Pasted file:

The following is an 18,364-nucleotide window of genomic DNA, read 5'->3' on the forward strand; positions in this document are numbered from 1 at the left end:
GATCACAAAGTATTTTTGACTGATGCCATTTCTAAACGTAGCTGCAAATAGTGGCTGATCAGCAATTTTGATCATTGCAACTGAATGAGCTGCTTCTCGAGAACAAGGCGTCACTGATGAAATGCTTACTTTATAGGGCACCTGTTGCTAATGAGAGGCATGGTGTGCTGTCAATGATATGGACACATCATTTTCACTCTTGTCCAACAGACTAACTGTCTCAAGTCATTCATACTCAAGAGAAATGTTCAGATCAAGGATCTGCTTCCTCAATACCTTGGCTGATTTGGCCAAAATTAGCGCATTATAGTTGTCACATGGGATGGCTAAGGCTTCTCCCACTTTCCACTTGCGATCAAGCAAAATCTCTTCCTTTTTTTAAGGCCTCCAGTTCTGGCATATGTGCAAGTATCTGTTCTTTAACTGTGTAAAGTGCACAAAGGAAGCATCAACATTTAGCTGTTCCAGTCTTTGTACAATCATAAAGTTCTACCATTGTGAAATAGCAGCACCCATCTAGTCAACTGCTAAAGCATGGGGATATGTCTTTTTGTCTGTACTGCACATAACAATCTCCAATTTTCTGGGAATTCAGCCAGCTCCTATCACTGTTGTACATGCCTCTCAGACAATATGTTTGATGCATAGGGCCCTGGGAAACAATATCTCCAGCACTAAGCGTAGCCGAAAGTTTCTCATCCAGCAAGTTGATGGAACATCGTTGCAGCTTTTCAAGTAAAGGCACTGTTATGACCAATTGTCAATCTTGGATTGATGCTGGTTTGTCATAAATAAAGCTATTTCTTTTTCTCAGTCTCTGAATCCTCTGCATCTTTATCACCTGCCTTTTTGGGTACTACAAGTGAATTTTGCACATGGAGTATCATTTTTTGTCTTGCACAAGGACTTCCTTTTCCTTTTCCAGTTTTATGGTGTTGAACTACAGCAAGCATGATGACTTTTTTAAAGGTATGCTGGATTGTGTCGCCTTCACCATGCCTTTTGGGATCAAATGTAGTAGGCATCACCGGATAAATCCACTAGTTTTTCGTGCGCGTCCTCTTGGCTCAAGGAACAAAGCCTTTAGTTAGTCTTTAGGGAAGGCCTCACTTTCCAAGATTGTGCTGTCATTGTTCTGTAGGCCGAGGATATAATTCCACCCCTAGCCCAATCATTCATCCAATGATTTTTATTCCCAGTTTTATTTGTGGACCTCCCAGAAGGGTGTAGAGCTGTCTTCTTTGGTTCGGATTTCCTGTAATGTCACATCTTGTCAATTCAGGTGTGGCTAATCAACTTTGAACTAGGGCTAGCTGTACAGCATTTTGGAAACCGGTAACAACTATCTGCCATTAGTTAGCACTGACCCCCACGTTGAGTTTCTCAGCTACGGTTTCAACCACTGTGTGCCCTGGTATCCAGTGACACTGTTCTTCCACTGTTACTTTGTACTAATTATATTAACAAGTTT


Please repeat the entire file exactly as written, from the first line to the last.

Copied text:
The following is an 18,364-nucleotide window of genomic DNA, read 5'->3' on the forward strand; positions in this document are numbered from 1 at the left end:
GATCACAAAGTATTTTTGACTGATGCCATTTCTAAACGTAGCTGCAAATAGTGGCTGATCAGCAATTTTGATCATTGCAACTGAATGAGCTGCTTCTCGAGAACAAGGCGTCACTGATGAAATGCTTACTTTATAGGGCACCTGTTGCTAATGAGAGGCATGGTGTGCTGTCAATGATATGGACACATCATTTTCACTCTTGTCCAACAGACTAACTGTCTCAAGTCATTCATACTCAAGAGAAATGTTCAGATCAAGGATCTGCTTCCTCAATACCTTGGCTGATTTGGCCAAAATTAGCGCATTATAGTTGTCACATGGGATGGCTAAGGCTTCTCCCACTTTCCACTTGCGATCAAGCAAAATCTCTTCCTTTTTTTAAGGCCTCCAGTTCTGGCATATGTGCAAGTATCTGTTCTTTAACTGTGTAAAGTGCACAAAGGAAGCATCAACATTTAGCTGTTCCAGTCTTTGTACAATCATAAAGTTCTACCATTGTGAAATAGCAGCACCCATCTAGTCAACTGCTAAAGCATGGGGATATGTCTTTTTGTCTGTACTGCACATAACAATCTCCAATTTTCTGGGAATTCAGCCAGCTCCTATCACTGTTGTACATGCCTCTCAGACAATATGTTTGATGCATAGGGCCCTGGGAAACAATATCTCCAGCACTAAGCGTAGCCGAAAGTTTCTCATCCAGCAAGTTGATGGAACATCGTTGCAGCTTTTCAAGTAAAGGCACTGTTATGACCAATTGTCAATCTTGGATTGATGCTGGTTTGTCATAAATAAAGCTATTTCTTTTTCTCAGTCTCTGAATCCTCTGCATCTTTATCACCTGCCTTTTTGGGTACTACAAGTGAATTTTGCACATGGAGTATCATTTTTTGTCTTGCACAAGGACTTCCTTTTCCTTTTCCAGTTTTATGGTGTTGAACTACAGCAAGCATGATGACTTTTTTAAAGGTATGCTGGATTGTGTCGCCTTCACCATGCCTTTTGGGATCAAATGTAGTAGGCATCACCGGATAAATCCACTAGTTTTTCGTGCGCGTCCTCTTGGCTCAAGGAACAAAGCCTTTAGTTAGTCTTTAGGGAAGGCCTCACTTTCCAAGATTGTGCTGTCATTGTTCTGTAGGCCGAGGATATAATTCCACCCCTAGCCCAATCATTCATCCAATGATTTTTATTCCCAGTTTTATTTGTGGACCTCCCAGAAGGGTGTAGAGCTGTCTTCTTTGGTTCGGATTTCCTGTAATGTCACATCTTGTCAATTCAGGTGTGGCTAATCAACTTTGAACTAGGGCTAGCTGTACAGCATTTTGGAAACCGGTAACAACTATCTGCCATTAGTTAGCACTGACCCCCACGTTGAGTTTCTCAGCTACGGTTTCAACCACTGTGTGCCCTGGTATCCAGTGACACTGTTCTTCCACTGTTACTTTGTACTAATTATATTAACAAGTTT